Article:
DOJ Program to Credential Immigrant Legal Representatives at Virtual Standstill, Leaving Low-Income People Without Representation in Life-or-Death Immigration Matters

SILVER SPRING, Maryland — A new report  from CLINIC finds that the Recognition and Accreditation, or R&A, program within the Department of Justice is virtually stalled due to a severe shortage of staff and resources, leading to a lack of legal representation for low-income immigrants seeking asylum or other immigration statuses.

Applications to become an “accredited representative” can now take seventeen months to be processed, while those same applications took three to four months just a few years ago.

For low-income immigrants, a DOJ-accredited representative, trained in immigration law, may be the only hope they have for representation in court. Immigration cases can have life or death outcomes and determine whether a family is separated or not. Yet, unlike the criminal system where representation is guaranteed for such high stakes, immigrants, including children, may find themselves in court with no legal advocate.

The Department of Justice’s R&A program is a unique system in which people who are not attorneys, but receive training and education in immigration law, can provide legal assistance in immigration matters to low-income and indigent people, through non-profit organizations. Since access to justice should not be based on income, the DOJ R&A program is a vital lifeline for many who qualify for relief under U.S. immigration law, but cannot afford to pay a private attorney to help them obtain it.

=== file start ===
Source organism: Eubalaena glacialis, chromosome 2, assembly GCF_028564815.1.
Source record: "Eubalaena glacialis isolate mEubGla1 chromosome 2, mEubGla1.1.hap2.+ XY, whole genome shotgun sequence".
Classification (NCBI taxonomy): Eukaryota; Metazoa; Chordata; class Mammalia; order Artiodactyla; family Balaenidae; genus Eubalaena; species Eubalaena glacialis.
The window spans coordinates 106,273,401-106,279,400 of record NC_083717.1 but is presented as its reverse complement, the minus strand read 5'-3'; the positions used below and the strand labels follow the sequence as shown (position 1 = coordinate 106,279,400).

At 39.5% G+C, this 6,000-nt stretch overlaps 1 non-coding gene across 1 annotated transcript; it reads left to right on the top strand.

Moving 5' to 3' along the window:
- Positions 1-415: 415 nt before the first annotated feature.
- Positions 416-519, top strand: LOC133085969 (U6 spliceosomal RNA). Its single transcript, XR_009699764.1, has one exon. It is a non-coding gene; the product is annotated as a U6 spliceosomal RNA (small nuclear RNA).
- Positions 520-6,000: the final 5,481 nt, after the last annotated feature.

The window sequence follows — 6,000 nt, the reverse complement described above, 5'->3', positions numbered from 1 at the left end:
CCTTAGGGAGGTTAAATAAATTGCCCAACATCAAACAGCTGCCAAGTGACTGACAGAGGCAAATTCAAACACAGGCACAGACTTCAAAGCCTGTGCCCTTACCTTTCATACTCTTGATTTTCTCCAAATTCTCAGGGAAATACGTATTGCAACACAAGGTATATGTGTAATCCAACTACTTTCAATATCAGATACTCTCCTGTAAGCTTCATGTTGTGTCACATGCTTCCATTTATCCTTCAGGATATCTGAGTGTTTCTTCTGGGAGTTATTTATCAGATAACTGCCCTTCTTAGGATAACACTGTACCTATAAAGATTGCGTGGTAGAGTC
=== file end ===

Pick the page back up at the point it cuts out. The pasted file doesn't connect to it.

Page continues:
Anna Gallagher, Executive Director of the Catholic Legal Immigration Network, Inc., or CLINIC, stated, “Decisions in immigration cases can have devastating consequences, including deportation into deadly situations and permanent separation of families. Considering these high stakes, ensuring access to affordable legal representation reflects our values as Catholics and as Americans, as every person deserves a fair opportunity to fully understand and present their case, no matter their immigration or socioeconomic status.”

As detailed in the report, immigrants with legal representation are far more likely to succeed in their cases than those without legal assistance. Low-income and indigent people must have access to quality legal representation in order to have access to justice and to ensure due process. “To meet current need for low-cost, trained legal representation and prepare for potential legalization through Congress, the Biden administration must invest now in ramping up the R&A program. CLINIC and our affiliates are ready to do our part," said Karen Sullivan, CLINIC’s Advocacy Manager and Policy Advocate.

“We urge DOJ to provide the R&A program with sufficient resources and staff to process applications for new representatives within a three to four month timeline,” said Sullivan. In a May 2021 memorandum, the Biden administration stressed the importance of expanding legal representation, noting that, “[l]egal services are crucial to the fair and effective administration of our laws and public programs, and the stability of our society.” Sullivan continued, “DOJ has the R&A program available at their fingertips; they need only remove self-imposed barriers to leverage this powerful program to help meet their access to counsel and access to justice goals.”